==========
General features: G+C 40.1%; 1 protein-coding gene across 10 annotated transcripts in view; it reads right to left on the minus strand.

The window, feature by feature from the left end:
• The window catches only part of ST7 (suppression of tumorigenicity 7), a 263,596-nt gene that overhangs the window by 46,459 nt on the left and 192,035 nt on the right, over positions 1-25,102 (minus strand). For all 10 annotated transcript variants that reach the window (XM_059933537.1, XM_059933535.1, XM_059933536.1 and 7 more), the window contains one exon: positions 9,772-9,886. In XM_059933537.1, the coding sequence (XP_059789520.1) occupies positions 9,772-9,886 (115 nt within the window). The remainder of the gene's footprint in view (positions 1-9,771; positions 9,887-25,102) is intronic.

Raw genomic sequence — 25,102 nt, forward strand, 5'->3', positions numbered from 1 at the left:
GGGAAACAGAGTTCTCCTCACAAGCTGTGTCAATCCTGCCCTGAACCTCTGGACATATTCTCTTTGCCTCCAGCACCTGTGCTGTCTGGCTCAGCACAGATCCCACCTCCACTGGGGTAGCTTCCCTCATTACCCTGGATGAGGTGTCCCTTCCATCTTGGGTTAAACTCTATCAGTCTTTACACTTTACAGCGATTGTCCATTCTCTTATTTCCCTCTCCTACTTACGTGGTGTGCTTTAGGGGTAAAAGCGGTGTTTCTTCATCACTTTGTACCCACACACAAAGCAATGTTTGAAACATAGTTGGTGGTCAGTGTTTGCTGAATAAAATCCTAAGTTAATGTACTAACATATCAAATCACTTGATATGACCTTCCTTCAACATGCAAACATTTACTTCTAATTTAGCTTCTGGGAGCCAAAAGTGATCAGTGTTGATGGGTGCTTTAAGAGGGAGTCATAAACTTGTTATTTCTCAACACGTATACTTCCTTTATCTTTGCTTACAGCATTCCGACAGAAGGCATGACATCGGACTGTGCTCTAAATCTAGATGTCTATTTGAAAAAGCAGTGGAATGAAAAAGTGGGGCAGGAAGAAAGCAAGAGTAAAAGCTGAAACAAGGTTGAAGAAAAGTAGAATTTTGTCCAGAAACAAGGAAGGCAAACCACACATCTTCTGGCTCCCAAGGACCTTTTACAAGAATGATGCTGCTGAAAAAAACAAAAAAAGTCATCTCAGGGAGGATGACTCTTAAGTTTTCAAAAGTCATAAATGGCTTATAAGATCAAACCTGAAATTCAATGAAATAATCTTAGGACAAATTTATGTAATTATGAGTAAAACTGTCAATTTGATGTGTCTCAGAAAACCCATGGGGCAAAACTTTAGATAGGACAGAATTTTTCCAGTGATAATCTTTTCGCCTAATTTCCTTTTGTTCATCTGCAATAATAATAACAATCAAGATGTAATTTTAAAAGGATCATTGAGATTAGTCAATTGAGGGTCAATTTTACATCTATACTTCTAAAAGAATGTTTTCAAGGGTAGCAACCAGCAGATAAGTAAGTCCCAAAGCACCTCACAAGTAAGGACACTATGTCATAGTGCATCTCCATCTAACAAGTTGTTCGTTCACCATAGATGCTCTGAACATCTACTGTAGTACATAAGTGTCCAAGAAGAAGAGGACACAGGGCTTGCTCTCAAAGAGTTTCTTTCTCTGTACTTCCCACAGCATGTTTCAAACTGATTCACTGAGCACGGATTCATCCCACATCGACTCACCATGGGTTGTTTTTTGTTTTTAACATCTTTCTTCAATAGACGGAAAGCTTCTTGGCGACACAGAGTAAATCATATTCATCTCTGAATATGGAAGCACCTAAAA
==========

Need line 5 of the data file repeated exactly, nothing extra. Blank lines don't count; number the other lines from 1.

GGGAAACAGAGTTCTCCTCACAAGCTGTGTCAATCCTGCCCTGAACCTCTGGACATATTCTCTTTGCCTCCAGCACCTGTGCTGTCTGGCTCAGCACAGATCCCACCTCCACTGGGGTAGCTTCCCTCATTACCCTGGATGAGGTGTCCCTTCCATCTTGGGTTAAACTCTATCAGTCTTTACACTTTACAGCGATTGTCCATTCTCTTATTTCCCTCTCCTACTTACGTGGTGTGCTTTAGGGGTAAAAGCGGTGTTTCTTCATCACTTTGTACCCACACACAAAGCAATGTTTGAAACATAGTTGGTGGTCAGTGTTTGCTGAATAAAATCCTAAGTTAATGTACTAACATATCAAATCACTTGATATGACCTTCCTTCAACATGCAAACATTTACTTCTAATTTAGCTTCTGGGAGCCAAAAGTGATCAGTGTTGATGGGTGCTTTAAGAGGGAGTCATAAACTTGTTATTTCTCAACACGTATACTTCCTTTATCTTTGCTTACAGCATTCCGACAGAAGGCATGACATCGGACTGTGCTCTAAATCTAGATGTCTATTTGAAAAAGCAGTGGAATGAAAAAGTGGGGCAGGAAGAAAGCAAGAGTAAAAGCTGAAACAAGGTTGAAGAAAAGTAGAATTTTGTCCAGAAACAAGGAAGGCAAACCACACATCTTCTGGCTCCCAAGGACCTTTTACAAGAATGATGCTGCTGAAAAAAACAAAAAAAGTCATCTCAGGGAGGATGACTCTTAAGTTTTCAAAAGTCATAAATGGCTTATAAGATCAAACCTGAAATTCAATGAAATAATCTTAGGACAAATTTATGTAATTATGAGTAAAACTGTCAATTTGATGTGTCTCAGAAAACCCATGGGGCAAAACTTTAGATAGGACAGAATTTTTCCAGTGATAATCTTTTCGCCTAATTTCCTTTTGTTCATCTGCAATAATAATAACAATCAAGATGTAATTTTAAAAGGATCATTGAGATTAGTCAATTGAGGGTCAATTTTACATCTATACTTCTAAAAGAATGTTTTCAAGGGTAGCAACCAGCAGATAAGTAAGTCCCAAAGCACCTCACAAGTAAGGACACTATGTCATAGTGCATCTCCATCTAACAAGTTGTTCGTTCACCATAGATGCTCTGAACATCTACTGTAGTACATAAGTGTCCAAGAAGAAGAGGACACAGGGCTTGCTCTCAAAGAGTTTCTTTCTCTGTACTTCCCACAGCATGTTTCAAACTGATTCACTGAGCACGGATTCATCCCACATCGACTCACCATGGGTTGTTTTTTGTTTTTAACATCTTTCTTCAATAGACGGAAAGCTTCTTGGCGACACAGAGTAAATCATATTCATCTCTGAATATGGAAGCACCTAAAA